If you haven’t seen a commercial for SMASH, then you must not have been watching anything on NBC for the last four months. But don’t let the onslaught of ads chase you away, it’s a really good show.
The series is about the making of a musical about Marilyn Monroe and the people involved: writing partners Julia Houston (Debra Messing – WILL & GRACE) and Tom Levitt (Christian Borle – LEGALLY BLONDE: THE MUSICAL); producer Eileen Rand (Anjelica Huston – MEDIUM,THE ADDAMS FAMILY); director Derek Wills (Jack Davenport – FLASHFORWARD, COUPLING); and the ladies auditioning for the lead – chorus line veteran Ivy Lynn (Megan Hilty – DESPERATE HOUSEWIVES, WICKED, 9 TO 5: THE MUSICAL) and newbie Karen Cartwright (Katherine McPhee – THE HOUSE BUNNY, AMERICAN IDOL).
There are some “fantasy” moments, mostly when we see what the characters are imagining, but the show is surprisingly grounded in reality. It shows the pain of repeat auditioning, crafting a show, how it complicates their personal lives, and they’re smart enough to work the accelerated development process into the plot. I’d start name-checking the actors but they all do stellar work and I’ll be shocked if the vast majority of them don’t get nominated for many awards in the future. It’s worth noting that basically every cast member has some musical and/or dance experience including Karen’s boyfriend Dev Sundaram played by Raza Jaffrey (MISTRESSES, MI-5, SEX AND THE CITY 2), Brian d’Arcy James (SHREK – THE MUSICAL, GHOST TOWN) who plays Julia’s husband Frank, and Tom’s assistant Ellis played by Jaime Cepero. I’m looking forward to seeing how their hyphenate talents will be worked into the show later.
The musical numbers are great and the leads make the most out of their moments. Their presence is much more even than the ads might lead you to believe. As a side effect to the promotional blitz, I was much more invested in Hilty’s rarely-seen Lily than in McPhee’s Karen and found myself fast-fowarding through a few of the latter’s numbers as it felt like I’d already seen them before. I’ll be curious to see if this phenomena is personal or if a lot of people feel the same way. But I’m sure it’ll wear off quickly, possibly as soon as the third episode (I got the chance to see the first two).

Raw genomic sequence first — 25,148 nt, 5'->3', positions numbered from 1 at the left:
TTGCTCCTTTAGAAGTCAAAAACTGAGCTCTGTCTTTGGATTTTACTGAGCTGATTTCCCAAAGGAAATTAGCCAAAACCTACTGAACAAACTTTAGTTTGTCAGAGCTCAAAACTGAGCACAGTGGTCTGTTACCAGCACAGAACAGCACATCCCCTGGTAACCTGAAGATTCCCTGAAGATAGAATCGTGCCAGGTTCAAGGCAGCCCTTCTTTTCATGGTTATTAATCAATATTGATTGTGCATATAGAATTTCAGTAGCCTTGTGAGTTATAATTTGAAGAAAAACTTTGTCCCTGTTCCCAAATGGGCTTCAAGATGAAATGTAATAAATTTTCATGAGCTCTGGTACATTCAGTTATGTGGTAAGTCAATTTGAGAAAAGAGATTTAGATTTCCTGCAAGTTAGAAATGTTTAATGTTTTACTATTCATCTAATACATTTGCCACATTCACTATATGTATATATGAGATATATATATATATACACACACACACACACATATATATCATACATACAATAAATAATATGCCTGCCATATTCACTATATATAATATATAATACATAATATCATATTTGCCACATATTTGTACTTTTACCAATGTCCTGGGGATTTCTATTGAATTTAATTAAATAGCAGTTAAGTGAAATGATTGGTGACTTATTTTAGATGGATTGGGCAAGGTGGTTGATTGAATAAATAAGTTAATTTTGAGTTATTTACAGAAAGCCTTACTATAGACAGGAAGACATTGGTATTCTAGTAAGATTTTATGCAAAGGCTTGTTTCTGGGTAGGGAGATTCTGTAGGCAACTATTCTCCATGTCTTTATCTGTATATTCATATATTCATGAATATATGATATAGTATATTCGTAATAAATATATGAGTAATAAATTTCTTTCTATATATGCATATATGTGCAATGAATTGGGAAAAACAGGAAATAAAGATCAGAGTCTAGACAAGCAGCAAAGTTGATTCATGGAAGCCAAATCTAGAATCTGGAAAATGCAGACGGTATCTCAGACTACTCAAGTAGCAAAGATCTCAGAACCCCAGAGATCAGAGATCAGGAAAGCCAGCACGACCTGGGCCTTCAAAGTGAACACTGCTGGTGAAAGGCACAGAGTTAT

A lot of people may be tempted to compare SMASH to GLEE but they are two totally different shows – the approaches and the vibes are not even in the same stratosphere. If you are a fan of Broadway, this show is a must see. If you used to or still love GLEE, this will be your new jam. And as much as NBC is spotlighting Katherine McPhee, my money is on Megan Hilty to be the breakout star. Essentially, the show seems to be aptly named – I think it’s going to be a hit and don’t be surprised if the fake Marilyn musical finds it’s way into the real world.
“Smash” premieres on NBC Monday, February 6th at 10 PM Eastern/Pacific.